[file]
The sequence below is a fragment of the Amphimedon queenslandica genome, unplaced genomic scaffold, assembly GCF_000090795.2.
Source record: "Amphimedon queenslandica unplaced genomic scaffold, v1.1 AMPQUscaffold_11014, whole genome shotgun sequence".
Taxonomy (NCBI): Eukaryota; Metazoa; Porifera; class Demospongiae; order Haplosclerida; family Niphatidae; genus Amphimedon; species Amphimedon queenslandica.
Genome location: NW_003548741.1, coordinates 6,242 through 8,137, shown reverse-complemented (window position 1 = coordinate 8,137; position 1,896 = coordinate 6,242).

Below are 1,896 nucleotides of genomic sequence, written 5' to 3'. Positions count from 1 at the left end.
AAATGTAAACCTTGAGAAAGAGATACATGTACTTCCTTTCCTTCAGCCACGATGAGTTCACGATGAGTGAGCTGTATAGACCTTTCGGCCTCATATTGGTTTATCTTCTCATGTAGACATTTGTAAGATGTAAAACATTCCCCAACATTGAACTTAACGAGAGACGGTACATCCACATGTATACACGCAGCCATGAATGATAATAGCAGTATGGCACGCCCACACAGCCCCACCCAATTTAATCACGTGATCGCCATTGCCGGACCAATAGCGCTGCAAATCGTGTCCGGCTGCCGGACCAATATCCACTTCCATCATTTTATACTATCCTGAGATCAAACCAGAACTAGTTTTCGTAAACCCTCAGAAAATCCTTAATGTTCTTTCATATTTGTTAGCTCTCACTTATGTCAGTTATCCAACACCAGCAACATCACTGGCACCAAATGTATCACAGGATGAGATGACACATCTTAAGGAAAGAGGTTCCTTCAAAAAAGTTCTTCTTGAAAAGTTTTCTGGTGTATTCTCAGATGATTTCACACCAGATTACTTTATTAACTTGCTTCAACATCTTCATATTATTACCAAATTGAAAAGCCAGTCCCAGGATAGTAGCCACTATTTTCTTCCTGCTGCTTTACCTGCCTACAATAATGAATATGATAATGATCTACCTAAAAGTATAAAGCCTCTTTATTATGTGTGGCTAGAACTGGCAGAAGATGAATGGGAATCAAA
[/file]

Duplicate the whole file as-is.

The sequence below is a fragment of the Amphimedon queenslandica genome, unplaced genomic scaffold, assembly GCF_000090795.2.
Source record: "Amphimedon queenslandica unplaced genomic scaffold, v1.1 AMPQUscaffold_11014, whole genome shotgun sequence".
Taxonomy (NCBI): Eukaryota; Metazoa; Porifera; class Demospongiae; order Haplosclerida; family Niphatidae; genus Amphimedon; species Amphimedon queenslandica.
Genome location: NW_003548741.1, coordinates 6,242 through 8,137, shown reverse-complemented (window position 1 = coordinate 8,137; position 1,896 = coordinate 6,242).

Below are 1,896 nucleotides of genomic sequence, written 5' to 3'. Positions count from 1 at the left end.
AAATGTAAACCTTGAGAAAGAGATACATGTACTTCCTTTCCTTCAGCCACGATGAGTTCACGATGAGTGAGCTGTATAGACCTTTCGGCCTCATATTGGTTTATCTTCTCATGTAGACATTTGTAAGATGTAAAACATTCCCCAACATTGAACTTAACGAGAGACGGTACATCCACATGTATACACGCAGCCATGAATGATAATAGCAGTATGGCACGCCCACACAGCCCCACCCAATTTAATCACGTGATCGCCATTGCCGGACCAATAGCGCTGCAAATCGTGTCCGGCTGCCGGACCAATATCCACTTCCATCATTTTATACTATCCTGAGATCAAACCAGAACTAGTTTTCGTAAACCCTCAGAAAATCCTTAATGTTCTTTCATATTTGTTAGCTCTCACTTATGTCAGTTATCCAACACCAGCAACATCACTGGCACCAAATGTATCACAGGATGAGATGACACATCTTAAGGAAAGAGGTTCCTTCAAAAAAGTTCTTCTTGAAAAGTTTTCTGGTGTATTCTCAGATGATTTCACACCAGATTACTTTATTAACTTGCTTCAACATCTTCATATTATTACCAAATTGAAAAGCCAGTCCCAGGATAGTAGCCACTATTTTCTTCCTGCTGCTTTACCTGCCTACAATAATGAATATGATAATGATCTACCTAAAAGTATAAAGCCTCTTTATTATGTGTGGCTAGAACTGGCAGAAGATGAATGGGAATCAAA